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Kelly McClenthen returns to see the flood damage to her home with her boyfriend Daniel Harrison in the aftermath of Hurricane Irma in Bonita Springs, Fla., Monday, Sept. 11, 2017. Photo: Gerald Herbert / AP

Irma, which made landfall in the Florida Keys as a Category 4 hurricane Sunday, downed power lines and trees and brought dangerous floodwaters to the state before being downgraded to a tropical storm Monday morning.

Irma's path: The storm currently has sustained winds of 65 mph and gusts of more than 90 mph. It's now headed in the direction of Georgia, Alabama, Tennessee, and the Carolinas.

Live updates:

  • At least seven people in Florida, two in Georgia and one in South Carolina have been killed by Irma, per the AP. The death toll in the Caribbean has risen to 37.
  • More than 7 million people in Florida have lost power, per AP. FEMA chief Brock Long added that some areas won't have electricity for weeks.
  • Jacksonville, FL, the largest U.S. city geographically, experienced a record storm surge and was pummeled by severe flash flooding Monday afternoon.
  • Mayor Charlie Latham of Jacksonville Beach told CNN that about 90% of people in the city had lost power. "I've never seen anything like it," he said.
  • A flash flood emergency was issued for Charleston, South Carolina, and a tornado watch for southern South Carolina and coastal Georgia has been extended to 10 p.m. Monday.
  • As of 2:30 pm, more than 923,000 customers lost power in Georgia, according to Georgia Emergency Management and DHS.
  • Tampa Mayor Bob Buckhorn, who said Sunday that the city was soon to get "punched in the face," said Monday that Tampa was spared Irma's worst.

Go deeper in the Axios stream:

Go deeper

Off the Rails

Episode 7: Trump turns on Pence

Photo illustration: Eniola Odetunde/Axios. Photos: Elijah Nouvelage, Alex Wong/Getty Images

Beginning on election night 2020 and continuing through his final days in office, Donald Trump unraveled and dragged America with him, to the point that his followers sacked the U.S. Capitol with two weeks left in his term. Axios takes you inside the collapse of a president with a special series.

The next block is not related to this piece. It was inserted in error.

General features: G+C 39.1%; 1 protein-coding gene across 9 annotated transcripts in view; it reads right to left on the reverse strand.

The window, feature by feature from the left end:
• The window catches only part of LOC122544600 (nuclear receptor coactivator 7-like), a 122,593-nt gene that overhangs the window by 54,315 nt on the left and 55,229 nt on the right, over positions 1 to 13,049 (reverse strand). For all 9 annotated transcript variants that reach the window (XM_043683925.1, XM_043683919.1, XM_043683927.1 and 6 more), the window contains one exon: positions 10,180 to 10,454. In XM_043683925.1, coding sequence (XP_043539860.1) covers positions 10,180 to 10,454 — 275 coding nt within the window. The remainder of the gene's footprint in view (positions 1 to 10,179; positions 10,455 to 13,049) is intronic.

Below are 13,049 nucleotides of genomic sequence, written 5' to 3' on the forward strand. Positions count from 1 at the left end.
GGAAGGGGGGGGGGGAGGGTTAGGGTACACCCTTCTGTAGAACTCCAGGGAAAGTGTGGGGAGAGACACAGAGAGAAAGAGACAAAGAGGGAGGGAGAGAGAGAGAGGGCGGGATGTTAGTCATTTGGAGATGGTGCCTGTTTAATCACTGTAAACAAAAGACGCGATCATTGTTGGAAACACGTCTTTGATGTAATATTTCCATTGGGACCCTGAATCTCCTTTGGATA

Episode 7: Trump turns on Pence. Trump believes the vice president can solve all his problems by simply refusing to certify the Electoral College results. It's a simple test of loyalty: Trump or the U.S. Constitution.

"The end is coming, Donald."

The male voice in the TV ad boomed through the White House residence during "Fox & Friends" commercial breaks. Over and over and over. "The end is coming, Donald. ... On Jan. 6, Mike Pence will put the nail in your political coffin."

Big Tech's post-riot reckoning

Photo illustration: Sarah Grillo/Axios. Photo: Tasos Katopodis/Getty Images

The Capitol insurrection means the anti-tech talk in Washington is more likely to lead to action, since it's ever clearer that the attack was planned, at least in part, on social media.

Why it matters: The big platforms may have hoped they'd move to D.C.'s back burner, with the Hill focused on the Biden agenda and the pandemic out of control. But now, there'll be no escaping harsh scrutiny.

38 mins ago - Technology

Why domestic terrorists are so hard to police online

Illustration: Eniola Odetunde/Axios

Domestic terrorism has proven to be more difficult for Big Tech companies to police online than foreign terrorism.

The big picture: That's largely because the politics are harder. There's more unity around the need to go after foreign extremists than domestic ones — and less danger of overreaching and provoking a backlash.